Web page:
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Ontario Grain Farmer Magazine is the flagship publication of Grain Farmers of Ontario and a source of information for our province’s grain farmers. 

Political attention


Barry Senft, CEO, Grain Farmers of Ontario

AT PRESS TIME the results of the October federal election weren’t known. But regardless of who is governing our country, it is important for our leaders to understand the importance of Canadian agriculture and the impacts their decisions have on the livelihoods of farmers.

When the election was called in September, Grain Farmers of Ontario launched a political ad campaign. This campaign was different. And not surprisingly, the direction we took had some of our farmer-members questioning who the target audience was for this ad.

An animated video showed a female farmer concerned about the implications of the global trade war on her farm. She wanted to have security and stability for her future. The video depicted conversations with the farmer and her mother and the farmer and her non-farming boyfriend, both of whom had thoughts of marriage. However, the female farmer was more concerned with getting government support. In the end, the government supported farmers, and the female farmer was able to marry her boyfriend.

The video included some important information — such as the fact that Canadian soybean prices are tied to American prices and that Ontario’s grain industry creates 75,000 jobs and $18 billion in economic activity.

The video was posted to Facebook and could also be shared through other social media platforms. The video was promoted through an ad campaign designed to garner attention for the video and the struggles grain farmers are facing. Within the first week of being launched, the ad reached more than 612,000 people, 34,000 people watched the video, and more than 28,000 people engaged with our social media posts.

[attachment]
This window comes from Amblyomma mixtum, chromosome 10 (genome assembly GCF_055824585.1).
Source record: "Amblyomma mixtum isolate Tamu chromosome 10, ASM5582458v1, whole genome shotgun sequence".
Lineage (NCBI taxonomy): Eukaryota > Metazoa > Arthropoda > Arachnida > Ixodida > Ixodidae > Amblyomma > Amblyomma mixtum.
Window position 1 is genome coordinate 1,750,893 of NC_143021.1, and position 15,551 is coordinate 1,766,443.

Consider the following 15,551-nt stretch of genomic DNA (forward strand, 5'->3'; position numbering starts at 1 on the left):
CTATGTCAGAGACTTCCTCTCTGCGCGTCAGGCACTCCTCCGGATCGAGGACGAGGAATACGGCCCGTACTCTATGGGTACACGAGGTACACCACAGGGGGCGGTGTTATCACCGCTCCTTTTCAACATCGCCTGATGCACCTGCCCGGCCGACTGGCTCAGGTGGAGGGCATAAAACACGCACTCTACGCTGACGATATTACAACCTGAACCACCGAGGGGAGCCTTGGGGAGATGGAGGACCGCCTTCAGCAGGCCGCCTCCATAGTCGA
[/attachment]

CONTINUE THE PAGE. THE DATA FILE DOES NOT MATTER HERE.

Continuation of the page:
When I first saw the video, I did wonder about it — was it right for us? But I had to remind myself that I had to change the way I was viewing it.

I wasn’t the target audience — and to be frank, if you are reading this, neither were you.

The video was for political candidates, party leaders, and the political staffers that surround them — those that get their news and information on social media, with constant updates through their mobile devices. During an election, you can only imagine how many issues get raised with a candidate in a day let alone the number of days of the campaign. That’s why you need something that stands apart; and that’s what we tried to do to get across the challenges farmers are facing with the trade uncertainty.


After the video was launched, I received a couple of calls from farmer-members. They were critical of how this campaign was designed. I appreciate anytime a farmer calls to share their concerns, and that’s why I took the time to explain our position and reasoning behind the ad. It’s important to understand that we don’t have the same communications budget that other organizations do. We produce what we can to have the biggest impact in the most cost-effective manner. We don’t have the budget to pay for actors and buy air-time on television across the province. But again — that isn’t where people are getting their information from anyways.

In addition to the views and shares we have seen on social media, we have already heard that people who have seen our video now understand our concerns and now realize how much we contribute to the economy when they hadn’t realized this before.

It is still to be seen what government support grain farmers will receive, but our farmer-members should know that we are doing everything we can to work on their behalf. •


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